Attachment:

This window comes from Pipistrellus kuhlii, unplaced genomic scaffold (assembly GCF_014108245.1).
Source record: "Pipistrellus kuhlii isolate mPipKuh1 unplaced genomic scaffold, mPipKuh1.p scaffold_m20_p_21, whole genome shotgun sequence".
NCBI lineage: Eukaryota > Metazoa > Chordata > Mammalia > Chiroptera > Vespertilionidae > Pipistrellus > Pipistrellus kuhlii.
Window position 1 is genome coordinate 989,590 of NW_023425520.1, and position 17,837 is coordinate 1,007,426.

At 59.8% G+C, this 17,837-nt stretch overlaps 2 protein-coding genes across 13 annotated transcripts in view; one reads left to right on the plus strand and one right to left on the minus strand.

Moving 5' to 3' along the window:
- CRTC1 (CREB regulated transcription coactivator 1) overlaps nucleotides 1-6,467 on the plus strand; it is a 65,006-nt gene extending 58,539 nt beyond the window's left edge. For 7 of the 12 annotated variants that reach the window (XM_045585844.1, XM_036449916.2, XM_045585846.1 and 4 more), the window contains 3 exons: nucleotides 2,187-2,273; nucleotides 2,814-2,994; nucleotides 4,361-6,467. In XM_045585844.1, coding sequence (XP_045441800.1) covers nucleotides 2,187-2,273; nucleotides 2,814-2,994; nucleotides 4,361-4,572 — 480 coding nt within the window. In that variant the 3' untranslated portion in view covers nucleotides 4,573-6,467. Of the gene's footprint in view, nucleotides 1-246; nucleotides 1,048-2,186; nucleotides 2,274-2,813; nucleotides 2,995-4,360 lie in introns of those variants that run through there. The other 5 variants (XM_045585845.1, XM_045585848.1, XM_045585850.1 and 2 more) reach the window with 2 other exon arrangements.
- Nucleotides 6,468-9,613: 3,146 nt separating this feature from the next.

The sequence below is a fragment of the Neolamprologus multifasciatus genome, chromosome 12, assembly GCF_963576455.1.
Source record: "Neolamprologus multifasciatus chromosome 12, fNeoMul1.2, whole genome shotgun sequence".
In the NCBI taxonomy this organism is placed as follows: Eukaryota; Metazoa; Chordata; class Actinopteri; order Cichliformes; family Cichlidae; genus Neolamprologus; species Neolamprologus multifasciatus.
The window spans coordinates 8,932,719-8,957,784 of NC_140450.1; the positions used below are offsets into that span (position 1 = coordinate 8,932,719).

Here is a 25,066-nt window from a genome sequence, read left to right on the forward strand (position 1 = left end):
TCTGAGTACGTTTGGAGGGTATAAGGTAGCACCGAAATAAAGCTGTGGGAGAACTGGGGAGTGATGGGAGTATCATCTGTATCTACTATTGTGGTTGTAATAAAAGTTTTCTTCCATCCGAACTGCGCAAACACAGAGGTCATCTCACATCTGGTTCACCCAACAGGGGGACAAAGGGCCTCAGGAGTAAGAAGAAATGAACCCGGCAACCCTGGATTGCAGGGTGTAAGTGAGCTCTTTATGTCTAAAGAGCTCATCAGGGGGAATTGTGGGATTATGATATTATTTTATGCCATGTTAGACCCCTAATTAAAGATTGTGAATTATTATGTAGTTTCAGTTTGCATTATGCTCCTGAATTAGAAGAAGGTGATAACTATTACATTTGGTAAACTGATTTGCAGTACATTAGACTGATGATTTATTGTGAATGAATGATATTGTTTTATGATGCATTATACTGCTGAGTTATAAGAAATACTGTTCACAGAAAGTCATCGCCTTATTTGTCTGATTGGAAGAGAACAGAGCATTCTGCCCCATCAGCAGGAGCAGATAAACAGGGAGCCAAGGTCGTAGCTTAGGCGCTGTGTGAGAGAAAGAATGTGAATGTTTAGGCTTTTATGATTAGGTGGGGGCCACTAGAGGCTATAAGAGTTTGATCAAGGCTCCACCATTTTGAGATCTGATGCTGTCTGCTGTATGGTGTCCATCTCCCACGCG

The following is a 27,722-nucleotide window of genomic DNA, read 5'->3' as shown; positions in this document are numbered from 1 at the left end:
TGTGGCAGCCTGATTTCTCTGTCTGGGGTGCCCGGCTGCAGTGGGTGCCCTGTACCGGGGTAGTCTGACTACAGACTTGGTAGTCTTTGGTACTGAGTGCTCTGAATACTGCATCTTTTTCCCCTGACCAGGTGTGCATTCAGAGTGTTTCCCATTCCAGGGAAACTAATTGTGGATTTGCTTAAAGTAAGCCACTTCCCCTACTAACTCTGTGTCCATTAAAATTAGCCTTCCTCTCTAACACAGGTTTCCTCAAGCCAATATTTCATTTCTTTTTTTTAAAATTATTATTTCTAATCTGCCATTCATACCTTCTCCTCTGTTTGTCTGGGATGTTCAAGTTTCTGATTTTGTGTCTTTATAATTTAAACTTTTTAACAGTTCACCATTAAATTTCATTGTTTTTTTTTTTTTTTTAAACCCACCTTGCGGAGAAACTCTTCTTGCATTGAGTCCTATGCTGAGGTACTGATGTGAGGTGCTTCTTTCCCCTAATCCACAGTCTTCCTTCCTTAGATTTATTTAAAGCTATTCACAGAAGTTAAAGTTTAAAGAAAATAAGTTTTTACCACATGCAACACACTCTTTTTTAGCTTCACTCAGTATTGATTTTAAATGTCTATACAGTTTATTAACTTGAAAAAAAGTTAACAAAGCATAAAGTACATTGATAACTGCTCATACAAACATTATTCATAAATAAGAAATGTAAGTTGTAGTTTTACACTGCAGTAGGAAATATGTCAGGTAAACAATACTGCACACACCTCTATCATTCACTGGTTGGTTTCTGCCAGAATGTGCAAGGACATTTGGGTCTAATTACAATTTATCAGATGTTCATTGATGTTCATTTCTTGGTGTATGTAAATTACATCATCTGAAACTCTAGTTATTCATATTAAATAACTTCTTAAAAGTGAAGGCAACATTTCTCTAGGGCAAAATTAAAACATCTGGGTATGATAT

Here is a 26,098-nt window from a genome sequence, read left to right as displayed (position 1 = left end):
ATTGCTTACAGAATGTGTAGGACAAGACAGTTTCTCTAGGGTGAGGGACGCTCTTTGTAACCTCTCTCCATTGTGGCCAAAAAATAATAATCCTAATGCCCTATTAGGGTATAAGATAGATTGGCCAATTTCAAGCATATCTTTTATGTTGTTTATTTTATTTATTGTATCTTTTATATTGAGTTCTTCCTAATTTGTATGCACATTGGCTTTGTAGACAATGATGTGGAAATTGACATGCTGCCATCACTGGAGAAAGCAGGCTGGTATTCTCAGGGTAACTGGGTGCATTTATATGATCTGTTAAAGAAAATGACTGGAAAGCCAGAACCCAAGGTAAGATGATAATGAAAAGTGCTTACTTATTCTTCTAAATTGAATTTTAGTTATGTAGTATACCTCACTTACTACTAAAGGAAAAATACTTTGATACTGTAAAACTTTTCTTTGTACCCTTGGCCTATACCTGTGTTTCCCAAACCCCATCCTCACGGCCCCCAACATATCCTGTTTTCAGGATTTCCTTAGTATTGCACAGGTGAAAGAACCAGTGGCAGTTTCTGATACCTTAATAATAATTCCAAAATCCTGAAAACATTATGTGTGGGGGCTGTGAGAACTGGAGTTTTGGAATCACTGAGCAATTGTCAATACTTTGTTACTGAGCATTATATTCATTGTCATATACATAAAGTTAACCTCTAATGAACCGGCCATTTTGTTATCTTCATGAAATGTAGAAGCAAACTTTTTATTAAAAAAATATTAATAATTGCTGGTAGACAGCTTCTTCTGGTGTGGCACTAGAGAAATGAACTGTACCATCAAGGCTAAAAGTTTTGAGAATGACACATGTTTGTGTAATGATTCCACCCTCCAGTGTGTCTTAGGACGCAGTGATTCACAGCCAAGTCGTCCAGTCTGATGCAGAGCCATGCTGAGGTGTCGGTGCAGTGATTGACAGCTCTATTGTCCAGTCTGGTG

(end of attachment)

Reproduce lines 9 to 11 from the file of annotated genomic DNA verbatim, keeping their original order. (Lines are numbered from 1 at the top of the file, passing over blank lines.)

The sequence below is a fragment of the Neolamprologus multifasciatus genome, chromosome 12, assembly GCF_963576455.1.
Source record: "Neolamprologus multifasciatus chromosome 12, fNeoMul1.2, whole genome shotgun sequence".
In the NCBI taxonomy this organism is placed as follows: Eukaryota; Metazoa; Chordata; class Actinopteri; order Cichliformes; family Cichlidae; genus Neolamprologus; species Neolamprologus multifasciatus.